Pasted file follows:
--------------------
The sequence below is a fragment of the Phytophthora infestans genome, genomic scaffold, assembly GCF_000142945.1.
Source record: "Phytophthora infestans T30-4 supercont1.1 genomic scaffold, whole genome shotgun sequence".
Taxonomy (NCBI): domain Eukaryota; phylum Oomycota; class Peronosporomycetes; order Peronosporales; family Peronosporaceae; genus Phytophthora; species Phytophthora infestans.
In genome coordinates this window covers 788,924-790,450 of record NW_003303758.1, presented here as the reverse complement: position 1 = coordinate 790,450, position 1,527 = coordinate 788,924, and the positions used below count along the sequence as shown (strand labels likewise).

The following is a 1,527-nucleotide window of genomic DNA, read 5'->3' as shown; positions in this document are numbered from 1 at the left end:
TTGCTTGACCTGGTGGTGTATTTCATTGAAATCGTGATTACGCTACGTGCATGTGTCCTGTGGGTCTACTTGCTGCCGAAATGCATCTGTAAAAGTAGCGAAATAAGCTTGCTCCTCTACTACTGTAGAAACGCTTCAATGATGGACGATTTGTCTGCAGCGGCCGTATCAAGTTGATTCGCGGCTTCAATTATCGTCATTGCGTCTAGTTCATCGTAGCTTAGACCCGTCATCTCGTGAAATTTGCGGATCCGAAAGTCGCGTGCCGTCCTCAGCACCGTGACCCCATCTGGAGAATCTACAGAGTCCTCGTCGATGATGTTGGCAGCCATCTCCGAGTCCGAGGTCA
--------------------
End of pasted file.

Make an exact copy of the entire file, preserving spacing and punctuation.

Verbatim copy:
The sequence below is a fragment of the Phytophthora infestans genome, genomic scaffold, assembly GCF_000142945.1.
Source record: "Phytophthora infestans T30-4 supercont1.1 genomic scaffold, whole genome shotgun sequence".
Taxonomy (NCBI): domain Eukaryota; phylum Oomycota; class Peronosporomycetes; order Peronosporales; family Peronosporaceae; genus Phytophthora; species Phytophthora infestans.
In genome coordinates this window covers 788,924-790,450 of record NW_003303758.1, presented here as the reverse complement: position 1 = coordinate 790,450, position 1,527 = coordinate 788,924, and the positions used below count along the sequence as shown (strand labels likewise).

The following is a 1,527-nucleotide window of genomic DNA, read 5'->3' as shown; positions in this document are numbered from 1 at the left end:
TTGCTTGACCTGGTGGTGTATTTCATTGAAATCGTGATTACGCTACGTGCATGTGTCCTGTGGGTCTACTTGCTGCCGAAATGCATCTGTAAAAGTAGCGAAATAAGCTTGCTCCTCTACTACTGTAGAAACGCTTCAATGATGGACGATTTGTCTGCAGCGGCCGTATCAAGTTGATTCGCGGCTTCAATTATCGTCATTGCGTCTAGTTCATCGTAGCTTAGACCCGTCATCTCGTGAAATTTGCGGATCCGAAAGTCGCGTGCCGTCCTCAGCACCGTGACCCCATCTGGAGAATCTACAGAGTCCTCGTCGATGATGTTGGCAGCCATCTCCGAGTCCGAGGTCA